Our focus in India is the adolescent ‘pre-marriage’ period, or the life course moments encompassing adolescence related transitions such as puberty and sexual initiation affecting women’s health and well-being around this time.
Bihar has the lowest public spending on health in India and subsequently faces many challenges including a lack of health facilities. The national and local government is trying to address the sexual and reproductive health needs of 13-35 year old females; looking at how services such as counselling and education could delay the age of marriage and enhance health behaviours.The age when a woman gets married in India is an important factor in predicting issues with her future reproductive health. Girls who marry young are also likely to drop out of school and reduce their future economic opportunities. Core is working with adolescent girls and young women to co-create concepts which could help broaden their horizons and empower them to improve their reproductive health.Discussions around sexual and reproductive health remain taboo. Sexual education in schools is a controversial topic, yet many families have an expectation that this is where their daughters will learn about these important issues. This can leave large gaps in their knowledge at a crucial time and put them at risk. As part of our human-centered design work Core is collaborating with those whose needs we seek to serve to find solutions that take into account these sensitivities.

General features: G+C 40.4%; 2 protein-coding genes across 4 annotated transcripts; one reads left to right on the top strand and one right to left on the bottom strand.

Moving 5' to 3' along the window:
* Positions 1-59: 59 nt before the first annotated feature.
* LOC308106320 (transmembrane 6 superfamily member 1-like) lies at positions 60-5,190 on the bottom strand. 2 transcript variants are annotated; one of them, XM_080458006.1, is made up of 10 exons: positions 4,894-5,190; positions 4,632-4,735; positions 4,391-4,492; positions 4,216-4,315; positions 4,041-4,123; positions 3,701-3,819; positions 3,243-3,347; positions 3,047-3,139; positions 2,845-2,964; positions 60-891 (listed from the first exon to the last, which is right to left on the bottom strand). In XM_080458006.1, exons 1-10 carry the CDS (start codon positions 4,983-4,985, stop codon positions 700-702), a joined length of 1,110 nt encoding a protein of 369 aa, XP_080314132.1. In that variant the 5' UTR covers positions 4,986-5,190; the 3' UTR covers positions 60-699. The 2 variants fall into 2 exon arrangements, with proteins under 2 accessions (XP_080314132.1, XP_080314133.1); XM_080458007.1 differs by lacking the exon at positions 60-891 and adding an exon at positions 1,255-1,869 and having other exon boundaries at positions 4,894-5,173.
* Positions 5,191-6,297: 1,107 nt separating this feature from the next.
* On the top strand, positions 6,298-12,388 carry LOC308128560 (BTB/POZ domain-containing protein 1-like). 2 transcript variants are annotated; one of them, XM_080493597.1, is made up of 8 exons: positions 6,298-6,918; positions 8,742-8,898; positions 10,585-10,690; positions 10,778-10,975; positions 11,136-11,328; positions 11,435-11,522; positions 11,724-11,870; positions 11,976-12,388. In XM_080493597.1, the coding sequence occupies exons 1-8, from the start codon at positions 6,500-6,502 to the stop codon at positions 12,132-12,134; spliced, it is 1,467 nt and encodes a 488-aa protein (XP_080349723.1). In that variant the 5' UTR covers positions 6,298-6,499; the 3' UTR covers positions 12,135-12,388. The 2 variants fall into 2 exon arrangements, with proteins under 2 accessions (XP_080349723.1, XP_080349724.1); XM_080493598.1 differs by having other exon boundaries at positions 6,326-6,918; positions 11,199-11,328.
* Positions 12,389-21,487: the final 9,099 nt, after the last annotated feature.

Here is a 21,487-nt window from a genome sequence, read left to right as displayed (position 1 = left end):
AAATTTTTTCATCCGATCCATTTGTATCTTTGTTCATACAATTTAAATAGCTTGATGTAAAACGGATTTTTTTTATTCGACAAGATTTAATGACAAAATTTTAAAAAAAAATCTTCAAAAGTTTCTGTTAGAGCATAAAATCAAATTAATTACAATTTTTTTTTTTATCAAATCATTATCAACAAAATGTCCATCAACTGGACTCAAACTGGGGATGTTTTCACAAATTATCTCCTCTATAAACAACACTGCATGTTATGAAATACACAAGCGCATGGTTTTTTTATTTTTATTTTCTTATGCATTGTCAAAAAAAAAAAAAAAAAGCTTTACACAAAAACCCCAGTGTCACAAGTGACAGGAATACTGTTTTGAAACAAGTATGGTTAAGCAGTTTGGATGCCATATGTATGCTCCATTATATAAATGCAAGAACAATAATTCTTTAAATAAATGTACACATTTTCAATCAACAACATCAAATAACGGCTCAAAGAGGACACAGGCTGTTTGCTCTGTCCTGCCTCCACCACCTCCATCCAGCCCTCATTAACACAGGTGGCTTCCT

Menstruation too can carry a stigma and in some areas women maybe be considered unclean during menstruating and face exclusions, further deepening gender disparity. In Bihar only 31% of women aged 15-24 currently have access to hygienic sanitary pads and tampons that are distributed by village health workers.There is a need to raise awareness around good maternal health; encouraging women to visit ANC clinics for check-ups during pregnancy and to take recommended supplements such as folic acid. Maternal mental health awareness too needs to improve and is currently affected by cultural factors such as a pressure to remain in the house during pregnancy and taboos that stop women from seeking the support they need.The Core team has been meeting with multigenerational families in Bihar, from girls to grandmothers, to gain perspectives on the different stages in a woman’s life. These conversations have helped shine a light on the important touch points in a girl’s transition to womanhood and shown where possible interventions could be made to improve women’s long term health and wellbeing.Young women in India, especially those who are recently married, have very little personal freedom, including the freedom to travel. Often they will leave their families and school friends behind and move to a new village and family home where they will take on the role of wife and daughter-in-law. It can be a challenging adjustment for which many girls are not prepared.
Core’s interviews with young women, girls and their families have shown how significantly a woman’s health outcomes can be affected by both the roles and spaces she occupies during her life. In addition we have seen how the roles others play in her life can impact her agency and opportunity.
The discovery of the significance of time, role and space, what we are calling the ‘time space role continuum’ has led Core to look at the idea of safe spaces. The team is currently co-creating with our partners, to see how these safe spaces could be developed and provide a place where girls and young women could learn and practice self-expression as well as access sexual and reproductive health information.Back to news